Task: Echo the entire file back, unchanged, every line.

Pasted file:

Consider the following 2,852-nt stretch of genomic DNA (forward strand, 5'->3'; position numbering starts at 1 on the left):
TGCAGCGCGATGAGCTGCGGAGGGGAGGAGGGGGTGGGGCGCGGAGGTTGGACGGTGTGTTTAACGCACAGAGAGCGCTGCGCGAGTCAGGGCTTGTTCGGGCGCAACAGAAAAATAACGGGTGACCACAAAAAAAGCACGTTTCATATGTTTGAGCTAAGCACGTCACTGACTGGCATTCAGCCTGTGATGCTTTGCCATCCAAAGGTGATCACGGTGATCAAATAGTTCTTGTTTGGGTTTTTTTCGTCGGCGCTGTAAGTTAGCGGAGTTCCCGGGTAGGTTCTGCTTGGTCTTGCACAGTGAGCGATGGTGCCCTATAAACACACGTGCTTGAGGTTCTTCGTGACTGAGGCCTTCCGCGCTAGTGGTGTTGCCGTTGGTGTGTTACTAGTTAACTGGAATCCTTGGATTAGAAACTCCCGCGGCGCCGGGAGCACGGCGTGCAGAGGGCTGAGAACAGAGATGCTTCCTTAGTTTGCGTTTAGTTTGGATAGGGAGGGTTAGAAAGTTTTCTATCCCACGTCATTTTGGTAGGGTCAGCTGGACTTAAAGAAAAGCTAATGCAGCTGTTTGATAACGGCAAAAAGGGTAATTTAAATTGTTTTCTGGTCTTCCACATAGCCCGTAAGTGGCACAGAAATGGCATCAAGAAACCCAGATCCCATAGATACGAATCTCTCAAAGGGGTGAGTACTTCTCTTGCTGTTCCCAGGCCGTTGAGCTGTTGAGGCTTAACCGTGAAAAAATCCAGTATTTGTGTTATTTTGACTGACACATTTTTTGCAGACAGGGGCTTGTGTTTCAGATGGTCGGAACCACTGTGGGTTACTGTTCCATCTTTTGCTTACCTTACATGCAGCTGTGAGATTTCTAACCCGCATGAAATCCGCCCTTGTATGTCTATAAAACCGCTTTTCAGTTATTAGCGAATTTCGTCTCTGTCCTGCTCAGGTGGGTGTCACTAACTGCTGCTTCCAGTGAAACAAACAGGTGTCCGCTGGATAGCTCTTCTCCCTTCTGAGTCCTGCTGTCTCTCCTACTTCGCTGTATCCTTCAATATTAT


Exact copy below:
Consider the following 2,852-nt stretch of genomic DNA (forward strand, 5'->3'; position numbering starts at 1 on the left):
TGCAGCGCGATGAGCTGCGGAGGGGAGGAGGGGGTGGGGCGCGGAGGTTGGACGGTGTGTTTAACGCACAGAGAGCGCTGCGCGAGTCAGGGCTTGTTCGGGCGCAACAGAAAAATAACGGGTGACCACAAAAAAAGCACGTTTCATATGTTTGAGCTAAGCACGTCACTGACTGGCATTCAGCCTGTGATGCTTTGCCATCCAAAGGTGATCACGGTGATCAAATAGTTCTTGTTTGGGTTTTTTTCGTCGGCGCTGTAAGTTAGCGGAGTTCCCGGGTAGGTTCTGCTTGGTCTTGCACAGTGAGCGATGGTGCCCTATAAACACACGTGCTTGAGGTTCTTCGTGACTGAGGCCTTCCGCGCTAGTGGTGTTGCCGTTGGTGTGTTACTAGTTAACTGGAATCCTTGGATTAGAAACTCCCGCGGCGCCGGGAGCACGGCGTGCAGAGGGCTGAGAACAGAGATGCTTCCTTAGTTTGCGTTTAGTTTGGATAGGGAGGGTTAGAAAGTTTTCTATCCCACGTCATTTTGGTAGGGTCAGCTGGACTTAAAGAAAAGCTAATGCAGCTGTTTGATAACGGCAAAAAGGGTAATTTAAATTGTTTTCTGGTCTTCCACATAGCCCGTAAGTGGCACAGAAATGGCATCAAGAAACCCAGATCCCATAGATACGAATCTCTCAAAGGGGTGAGTACTTCTCTTGCTGTTCCCAGGCCGTTGAGCTGTTGAGGCTTAACCGTGAAAAAATCCAGTATTTGTGTTATTTTGACTGACACATTTTTTGCAGACAGGGGCTTGTGTTTCAGATGGTCGGAACCACTGTGGGTTACTGTTCCATCTTTTGCTTACCTTACATGCAGCTGTGAGATTTCTAACCCGCATGAAATCCGCCCTTGTATGTCTATAAAACCGCTTTTCAGTTATTAGCGAATTTCGTCTCTGTCCTGCTCAGGTGGGTGTCACTAACTGCTGCTTCCAGTGAAACAAACAGGTGTCCGCTGGATAGCTCTTCTCCCTTCTGAGTCCTGCTGTCTCTCCTACTTCGCTGTATCCTTCAATATTAT